Monday, November 8, 2004
the wild blue yonder
i would dye my hair bright red on arrival. i would drink my coffee black - de rigueur - and develop, with possible difficulty, a taste for brown rice and abstract jazz. i might even smoke, if only for effect. i would wear sandals and silver and pierce my ears: once, twice, maybe more. i would use my first name instead of my second. i would seize each day. i would dare.
i had plans.
i was nineteen, and ready for a new me, and i had three days and three nights on the cross-canada train to deliberate my re-creation.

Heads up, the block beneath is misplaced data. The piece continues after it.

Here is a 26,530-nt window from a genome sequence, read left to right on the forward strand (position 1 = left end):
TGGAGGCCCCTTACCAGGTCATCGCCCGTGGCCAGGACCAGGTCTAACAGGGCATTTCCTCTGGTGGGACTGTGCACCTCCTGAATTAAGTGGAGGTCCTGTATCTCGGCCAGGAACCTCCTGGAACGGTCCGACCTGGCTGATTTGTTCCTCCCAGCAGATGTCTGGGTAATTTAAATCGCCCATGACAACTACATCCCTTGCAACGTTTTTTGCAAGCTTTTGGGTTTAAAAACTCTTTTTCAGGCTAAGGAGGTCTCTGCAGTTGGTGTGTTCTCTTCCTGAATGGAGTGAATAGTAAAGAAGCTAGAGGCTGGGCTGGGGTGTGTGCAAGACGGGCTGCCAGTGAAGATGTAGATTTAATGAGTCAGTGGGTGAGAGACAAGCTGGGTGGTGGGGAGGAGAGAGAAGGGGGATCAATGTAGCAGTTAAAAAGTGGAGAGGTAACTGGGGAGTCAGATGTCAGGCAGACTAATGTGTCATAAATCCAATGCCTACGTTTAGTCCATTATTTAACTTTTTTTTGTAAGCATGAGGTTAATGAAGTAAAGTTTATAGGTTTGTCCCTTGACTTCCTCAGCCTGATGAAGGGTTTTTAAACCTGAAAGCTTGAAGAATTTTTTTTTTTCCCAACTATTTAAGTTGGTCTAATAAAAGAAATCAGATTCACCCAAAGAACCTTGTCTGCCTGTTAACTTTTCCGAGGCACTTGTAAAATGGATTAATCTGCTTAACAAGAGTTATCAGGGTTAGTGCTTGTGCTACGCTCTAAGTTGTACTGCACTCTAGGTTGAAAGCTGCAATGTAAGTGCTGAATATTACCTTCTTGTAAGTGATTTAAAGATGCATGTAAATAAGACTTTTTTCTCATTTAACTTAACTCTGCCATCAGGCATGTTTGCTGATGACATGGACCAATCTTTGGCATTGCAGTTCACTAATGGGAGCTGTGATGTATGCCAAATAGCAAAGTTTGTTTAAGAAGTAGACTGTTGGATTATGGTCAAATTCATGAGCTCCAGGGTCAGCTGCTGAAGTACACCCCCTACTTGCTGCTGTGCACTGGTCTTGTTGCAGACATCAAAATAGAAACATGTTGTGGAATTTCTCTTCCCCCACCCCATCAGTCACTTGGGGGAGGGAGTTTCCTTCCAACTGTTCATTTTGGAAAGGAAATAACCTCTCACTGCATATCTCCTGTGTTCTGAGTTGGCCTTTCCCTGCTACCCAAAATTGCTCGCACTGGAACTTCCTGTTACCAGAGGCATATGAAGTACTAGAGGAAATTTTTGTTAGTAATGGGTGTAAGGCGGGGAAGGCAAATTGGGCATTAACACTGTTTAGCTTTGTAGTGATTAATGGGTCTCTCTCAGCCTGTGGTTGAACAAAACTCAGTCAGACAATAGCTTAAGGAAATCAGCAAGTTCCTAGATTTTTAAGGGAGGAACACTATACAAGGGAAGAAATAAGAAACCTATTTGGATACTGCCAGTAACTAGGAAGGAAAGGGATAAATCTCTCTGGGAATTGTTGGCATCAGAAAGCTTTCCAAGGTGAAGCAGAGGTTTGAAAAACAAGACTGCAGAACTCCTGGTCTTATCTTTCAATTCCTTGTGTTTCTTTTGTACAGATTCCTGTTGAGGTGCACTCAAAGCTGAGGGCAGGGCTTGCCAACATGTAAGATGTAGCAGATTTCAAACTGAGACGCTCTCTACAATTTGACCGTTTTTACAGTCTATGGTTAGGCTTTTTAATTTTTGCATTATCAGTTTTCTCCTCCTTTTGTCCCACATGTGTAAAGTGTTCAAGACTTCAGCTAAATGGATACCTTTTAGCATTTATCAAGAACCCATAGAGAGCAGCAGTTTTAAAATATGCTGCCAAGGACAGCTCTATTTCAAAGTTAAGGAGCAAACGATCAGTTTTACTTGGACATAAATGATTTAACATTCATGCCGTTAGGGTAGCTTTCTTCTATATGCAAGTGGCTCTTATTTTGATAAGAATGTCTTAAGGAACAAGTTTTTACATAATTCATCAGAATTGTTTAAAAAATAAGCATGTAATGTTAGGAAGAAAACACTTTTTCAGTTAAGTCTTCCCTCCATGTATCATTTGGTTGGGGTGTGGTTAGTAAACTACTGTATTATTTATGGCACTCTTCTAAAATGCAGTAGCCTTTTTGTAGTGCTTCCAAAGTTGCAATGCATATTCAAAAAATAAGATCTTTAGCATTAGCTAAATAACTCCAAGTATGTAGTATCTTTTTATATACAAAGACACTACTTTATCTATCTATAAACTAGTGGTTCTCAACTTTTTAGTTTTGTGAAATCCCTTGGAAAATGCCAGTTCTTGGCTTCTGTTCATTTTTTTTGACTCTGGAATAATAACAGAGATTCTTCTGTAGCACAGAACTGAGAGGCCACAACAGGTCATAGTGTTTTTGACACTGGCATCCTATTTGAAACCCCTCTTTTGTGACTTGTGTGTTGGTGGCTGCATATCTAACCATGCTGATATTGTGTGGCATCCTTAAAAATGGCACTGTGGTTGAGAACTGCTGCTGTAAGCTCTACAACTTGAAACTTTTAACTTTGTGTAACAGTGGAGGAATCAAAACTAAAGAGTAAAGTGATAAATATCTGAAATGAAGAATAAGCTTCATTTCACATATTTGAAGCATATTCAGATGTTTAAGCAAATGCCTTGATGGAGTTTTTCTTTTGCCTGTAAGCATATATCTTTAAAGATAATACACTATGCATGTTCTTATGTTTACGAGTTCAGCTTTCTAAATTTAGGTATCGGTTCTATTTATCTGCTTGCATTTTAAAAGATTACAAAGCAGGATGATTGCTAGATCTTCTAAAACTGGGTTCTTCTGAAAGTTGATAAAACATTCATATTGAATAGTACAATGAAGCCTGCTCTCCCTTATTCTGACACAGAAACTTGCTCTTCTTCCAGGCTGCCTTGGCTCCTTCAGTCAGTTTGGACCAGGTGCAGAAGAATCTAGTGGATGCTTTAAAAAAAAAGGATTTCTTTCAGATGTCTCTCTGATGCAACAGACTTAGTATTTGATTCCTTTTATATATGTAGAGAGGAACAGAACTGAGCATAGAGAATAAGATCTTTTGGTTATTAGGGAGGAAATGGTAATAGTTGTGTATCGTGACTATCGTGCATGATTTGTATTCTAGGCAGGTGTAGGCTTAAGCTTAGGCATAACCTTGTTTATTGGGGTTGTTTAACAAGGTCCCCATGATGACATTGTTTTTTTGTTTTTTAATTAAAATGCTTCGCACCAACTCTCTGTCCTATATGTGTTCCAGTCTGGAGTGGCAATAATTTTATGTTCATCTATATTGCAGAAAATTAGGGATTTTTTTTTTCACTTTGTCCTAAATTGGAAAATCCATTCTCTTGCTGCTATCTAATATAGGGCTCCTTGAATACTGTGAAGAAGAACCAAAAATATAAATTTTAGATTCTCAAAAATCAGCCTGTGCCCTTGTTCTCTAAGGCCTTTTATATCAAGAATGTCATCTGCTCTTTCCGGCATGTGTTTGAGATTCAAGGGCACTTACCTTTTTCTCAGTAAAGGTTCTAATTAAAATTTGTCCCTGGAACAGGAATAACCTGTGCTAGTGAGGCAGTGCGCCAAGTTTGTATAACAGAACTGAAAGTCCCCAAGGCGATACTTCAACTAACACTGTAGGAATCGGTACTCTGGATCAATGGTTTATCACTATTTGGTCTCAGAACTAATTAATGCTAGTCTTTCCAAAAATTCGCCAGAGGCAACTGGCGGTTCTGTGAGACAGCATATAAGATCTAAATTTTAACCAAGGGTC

when i stepped onto the platform in vancouver, though, to my dismay, a distant
western aunt - hastily deputised by my worried father - strode forward to greet me, and bustled me off to coquitlam, to a pink chenille bedspread turned neatly down, to old family photographs and anecdotes; i escaped to independence as quickly as i politely could, but the liberation of true anonymity evaporated like the steam in her constant kettle.
my hair remained blonde. i only learned to smoke a decade later in a town in southern holland. the delights of abstract jazz still totally elude me. but three earrings and a tiny tattoo later, i still try to seize every day, and i will always dare, because i can't not.
and i'm still called what i've been called my entire life.
it's who i am, after all.